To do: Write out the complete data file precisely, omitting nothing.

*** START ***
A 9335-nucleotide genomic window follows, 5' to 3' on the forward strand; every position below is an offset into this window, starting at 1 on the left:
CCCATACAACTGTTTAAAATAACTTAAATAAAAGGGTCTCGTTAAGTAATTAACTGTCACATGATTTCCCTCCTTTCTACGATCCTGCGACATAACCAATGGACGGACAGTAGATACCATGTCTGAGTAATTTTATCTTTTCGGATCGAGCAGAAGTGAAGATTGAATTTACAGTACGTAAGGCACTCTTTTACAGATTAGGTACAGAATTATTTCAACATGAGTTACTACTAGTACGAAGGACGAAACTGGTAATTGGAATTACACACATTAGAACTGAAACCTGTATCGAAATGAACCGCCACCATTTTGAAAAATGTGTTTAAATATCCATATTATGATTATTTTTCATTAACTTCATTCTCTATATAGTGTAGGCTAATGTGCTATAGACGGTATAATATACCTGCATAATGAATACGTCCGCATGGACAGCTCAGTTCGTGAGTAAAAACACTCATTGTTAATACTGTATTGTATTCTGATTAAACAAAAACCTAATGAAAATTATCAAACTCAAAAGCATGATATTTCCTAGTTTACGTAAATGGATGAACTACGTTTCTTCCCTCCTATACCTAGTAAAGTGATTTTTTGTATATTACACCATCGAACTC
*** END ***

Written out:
A 9335-nucleotide genomic window follows, 5' to 3' on the forward strand; every position below is an offset into this window, starting at 1 on the left:
CCCATACAACTGTTTAAAATAACTTAAATAAAAGGGTCTCGTTAAGTAATTAACTGTCACATGATTTCCCTCCTTTCTACGATCCTGCGACATAACCAATGGACGGACAGTAGATACCATGTCTGAGTAATTTTATCTTTTCGGATCGAGCAGAAGTGAAGATTGAATTTACAGTACGTAAGGCACTCTTTTACAGATTAGGTACAGAATTATTTCAACATGAGTTACTACTAGTACGAAGGACGAAACTGGTAATTGGAATTACACACATTAGAACTGAAACCTGTATCGAAATGAACCGCCACCATTTTGAAAAATGTGTTTAAATATCCATATTATGATTATTTTTCATTAACTTCATTCTCTATATAGTGTAGGCTAATGTGCTATAGACGGTATAATATACCTGCATAATGAATACGTCCGCATGGACAGCTCAGTTCGTGAGTAAAAACACTCATTGTTAATACTGTATTGTATTCTGATTAAACAAAAACCTAATGAAAATTATCAAACTCAAAAGCATGATATTTCCTAGTTTACGTAAATGGATGAACTACGTTTCTTCCCTCCTATACCTAGTAAAGTGATTTTTTGTATATTACACCATCGAACTC